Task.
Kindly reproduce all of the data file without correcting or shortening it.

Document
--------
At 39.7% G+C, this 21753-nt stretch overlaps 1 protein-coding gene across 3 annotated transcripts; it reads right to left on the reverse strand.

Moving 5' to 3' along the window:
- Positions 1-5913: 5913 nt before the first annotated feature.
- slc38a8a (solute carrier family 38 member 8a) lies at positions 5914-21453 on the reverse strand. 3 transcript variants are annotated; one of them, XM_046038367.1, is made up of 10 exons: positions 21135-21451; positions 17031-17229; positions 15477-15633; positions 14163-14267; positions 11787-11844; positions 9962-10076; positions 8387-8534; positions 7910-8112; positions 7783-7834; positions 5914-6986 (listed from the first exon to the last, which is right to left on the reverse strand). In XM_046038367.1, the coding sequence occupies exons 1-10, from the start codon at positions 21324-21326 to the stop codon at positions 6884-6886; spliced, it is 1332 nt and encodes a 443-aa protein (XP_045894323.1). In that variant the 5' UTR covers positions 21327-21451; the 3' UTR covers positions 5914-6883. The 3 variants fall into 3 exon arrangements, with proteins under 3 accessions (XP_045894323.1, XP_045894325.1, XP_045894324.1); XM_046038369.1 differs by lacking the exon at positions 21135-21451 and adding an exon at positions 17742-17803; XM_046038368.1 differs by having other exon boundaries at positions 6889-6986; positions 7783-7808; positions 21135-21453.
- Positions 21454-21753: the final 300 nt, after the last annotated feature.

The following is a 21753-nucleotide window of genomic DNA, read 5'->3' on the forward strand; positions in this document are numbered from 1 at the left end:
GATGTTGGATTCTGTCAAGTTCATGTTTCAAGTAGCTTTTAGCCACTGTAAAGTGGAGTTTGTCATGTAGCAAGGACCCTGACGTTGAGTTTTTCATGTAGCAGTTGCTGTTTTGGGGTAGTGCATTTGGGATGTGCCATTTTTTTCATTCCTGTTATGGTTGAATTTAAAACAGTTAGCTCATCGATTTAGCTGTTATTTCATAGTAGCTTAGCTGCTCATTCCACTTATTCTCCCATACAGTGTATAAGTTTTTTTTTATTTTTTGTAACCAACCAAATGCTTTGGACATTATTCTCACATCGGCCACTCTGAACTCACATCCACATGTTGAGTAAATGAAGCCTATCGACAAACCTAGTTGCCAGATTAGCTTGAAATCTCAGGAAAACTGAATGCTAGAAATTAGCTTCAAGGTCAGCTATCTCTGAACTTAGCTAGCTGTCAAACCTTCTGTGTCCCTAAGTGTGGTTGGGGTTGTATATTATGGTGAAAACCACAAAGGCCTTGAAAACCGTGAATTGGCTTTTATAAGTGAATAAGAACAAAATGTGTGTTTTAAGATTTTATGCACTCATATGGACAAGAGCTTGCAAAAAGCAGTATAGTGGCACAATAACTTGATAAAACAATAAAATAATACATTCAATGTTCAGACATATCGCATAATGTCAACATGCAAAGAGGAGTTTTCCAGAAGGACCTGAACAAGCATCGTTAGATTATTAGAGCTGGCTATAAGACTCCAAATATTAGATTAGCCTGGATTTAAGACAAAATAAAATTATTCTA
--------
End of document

At 39.7% G+C, this 21753-nt stretch overlaps 1 protein-coding gene across 3 annotated transcripts; it reads right to left on the reverse strand.

Moving 5' to 3' along the window:
- Positions 1-5913: 5913 nt before the first annotated feature.
- slc38a8a (solute carrier family 38 member 8a) lies at positions 5914-21453 on the reverse strand. 3 transcript variants are annotated; one of them, XM_046038367.1, is made up of 10 exons: positions 21135-21451; positions 17031-17229; positions 15477-15633; positions 14163-14267; positions 11787-11844; positions 9962-10076; positions 8387-8534; positions 7910-8112; positions 7783-7834; positions 5914-6986 (listed from the first exon to the last, which is right to left on the reverse strand). In XM_046038367.1, the coding sequence occupies exons 1-10, from the start codon at positions 21324-21326 to the stop codon at positions 6884-6886; spliced, it is 1332 nt and encodes a 443-aa protein (XP_045894323.1). In that variant the 5' UTR covers positions 21327-21451; the 3' UTR covers positions 5914-6883. The 3 variants fall into 3 exon arrangements, with proteins under 3 accessions (XP_045894323.1, XP_045894325.1, XP_045894324.1); XM_046038369.1 differs by lacking the exon at positions 21135-21451 and adding an exon at positions 17742-17803; XM_046038368.1 differs by having other exon boundaries at positions 6889-6986; positions 7783-7808; positions 21135-21453.
- Positions 21454-21753: the final 300 nt, after the last annotated feature.

The following is a 21753-nucleotide window of genomic DNA, read 5'->3' on the forward strand; positions in this document are numbered from 1 at the left end:
GATGTTGGATTCTGTCAAGTTCATGTTTCAAGTAGCTTTTAGCCACTGTAAAGTGGAGTTTGTCATGTAGCAAGGACCCTGACGTTGAGTTTTTCATGTAGCAGTTGCTGTTTTGGGGTAGTGCATTTGGGATGTGCCATTTTTTTCATTCCTGTTATGGTTGAATTTAAAACAGTTAGCTCATCGATTTAGCTGTTATTTCATAGTAGCTTAGCTGCTCATTCCACTTATTCTCCCATACAGTGTATAAGTTTTTTTTTATTTTTTGTAACCAACCAAATGCTTTGGACATTATTCTCACATCGGCCACTCTGAACTCACATCCACATGTTGAGTAAATGAAGCCTATCGACAAACCTAGTTGCCAGATTAGCTTGAAATCTCAGGAAAACTGAATGCTAGAAATTAGCTTCAAGGTCAGCTATCTCTGAACTTAGCTAGCTGTCAAACCTTCTGTGTCCCTAAGTGTGGTTGGGGTTGTATATTATGGTGAAAACCACAAAGGCCTTGAAAACCGTGAATTGGCTTTTATAAGTGAATAAGAACAAAATGTGTGTTTTAAGATTTTATGCACTCATATGGACAAGAGCTTGCAAAAAGCAGTATAGTGGCACAATAACTTGATAAAACAATAAAATAATACATTCAATGTTCAGACATATCGCATAATGTCAACATGCAAAGAGGAGTTTTCCAGAAGGACCTGAACAAGCATCGTTAGATTATTAGAGCTGGCTATAAGACTCCAAATATTAGATTAGCCTGGATTTAAGACAAAATAAAATTATTCTA